Why should we put women or any other human being in a place of shame in order to comply?”

Long’s campaign, which rolled out last week, is meant as a way for women entrepreneurs, specifically those in healthcare, “to take a stand against the media who don’t allow us to educate in the way we want to.” The campaign, which features a “power squad” of thought leaders including Alexandra Fine, CEO and Co-Founder of Dame Products; Cindy Whitehead, Founder of The Pink Ceiling; Jordana Kier, Co-Founder of LOLA; Amanda LaFleur, Founder and Executive Director of NAPMDD; Colette Courtion, CEO of Joylux Products; and Michelle King Robson, Founder of HER Inc., is meant to change the minds, and rules surrounding female sexual health.

"Vagina" is a metaphor for the bigger issue.

“The initial video we created is basically just people saying vagina a bunch of times and having it bleeped out,” says Long. “I want people to watch and share the video, and sign our petition so we can get a meeting with Facebook to just explain the issue. I am positive that a human being on the other side, and hopefully Sheryl Sandberg, would hear our story and say 'that’s crazy.'”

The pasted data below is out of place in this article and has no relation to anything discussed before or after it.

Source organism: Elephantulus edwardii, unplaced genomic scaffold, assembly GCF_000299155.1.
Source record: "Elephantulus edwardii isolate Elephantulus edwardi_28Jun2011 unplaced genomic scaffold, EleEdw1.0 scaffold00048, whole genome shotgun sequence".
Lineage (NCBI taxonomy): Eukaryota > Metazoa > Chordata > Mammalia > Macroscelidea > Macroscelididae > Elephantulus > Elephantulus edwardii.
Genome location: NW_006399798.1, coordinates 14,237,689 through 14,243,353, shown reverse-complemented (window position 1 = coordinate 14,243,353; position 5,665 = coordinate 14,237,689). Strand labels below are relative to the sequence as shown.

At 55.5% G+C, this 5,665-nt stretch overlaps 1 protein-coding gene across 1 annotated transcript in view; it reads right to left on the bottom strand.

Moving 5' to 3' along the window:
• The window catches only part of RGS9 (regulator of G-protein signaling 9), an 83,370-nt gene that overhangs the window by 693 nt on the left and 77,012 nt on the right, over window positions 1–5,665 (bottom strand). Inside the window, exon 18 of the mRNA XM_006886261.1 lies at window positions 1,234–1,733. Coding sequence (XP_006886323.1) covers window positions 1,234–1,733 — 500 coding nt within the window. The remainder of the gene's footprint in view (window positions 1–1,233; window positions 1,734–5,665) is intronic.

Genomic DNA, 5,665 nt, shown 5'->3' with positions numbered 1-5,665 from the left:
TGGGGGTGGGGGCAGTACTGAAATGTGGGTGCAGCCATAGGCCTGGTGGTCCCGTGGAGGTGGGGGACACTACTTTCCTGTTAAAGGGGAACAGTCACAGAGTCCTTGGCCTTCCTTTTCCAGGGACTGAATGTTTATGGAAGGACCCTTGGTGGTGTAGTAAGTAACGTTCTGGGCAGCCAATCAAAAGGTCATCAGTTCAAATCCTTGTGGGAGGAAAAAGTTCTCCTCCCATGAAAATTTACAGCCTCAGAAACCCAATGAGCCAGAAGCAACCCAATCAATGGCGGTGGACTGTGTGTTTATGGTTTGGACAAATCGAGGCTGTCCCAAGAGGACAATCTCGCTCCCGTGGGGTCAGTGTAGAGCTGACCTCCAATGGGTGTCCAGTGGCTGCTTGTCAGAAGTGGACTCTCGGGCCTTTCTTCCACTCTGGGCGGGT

“We are considered obscene and vulgar because we are talking in very direct language about a woman’s anatomy.”

The use of the word vagina has been headline news in recent years. Just seven months ago a teacher in Michigan was fired for using the word in an art history class while describing the reproductions of flower paintings by Georgia O’Keeffe. Similarly, back in 2012, a female legislator was banned from the House of Representatives for the same infraction.

"It's insane," says Long. "This is 2016 and unless people get mad-and it takes bravery to get mad-it won't change. We've created a culture of embarrassment surrounding this issue."

THE BIG PICTURE

“We say things like down-there or ‘vajajay’ or “hoo-ha,” and we think it’s cute and funny but we don’t recognize the reason behind why we’re doing that or about the ramifications of using that language."

-Karen Long

“'Vagina' is a metaphor for the bigger issue, says Long. “We can’t talk about sexuality in this country. We’ve created such taboos around periods, and such a problem around sex. It’s the pinnacle of taboo and it absolutely shouldn’t be.”

While sex in general is a difficult topic for Americans to deal with, Long says it's even worse for women, which only further cements the need for a new conversation to emerge.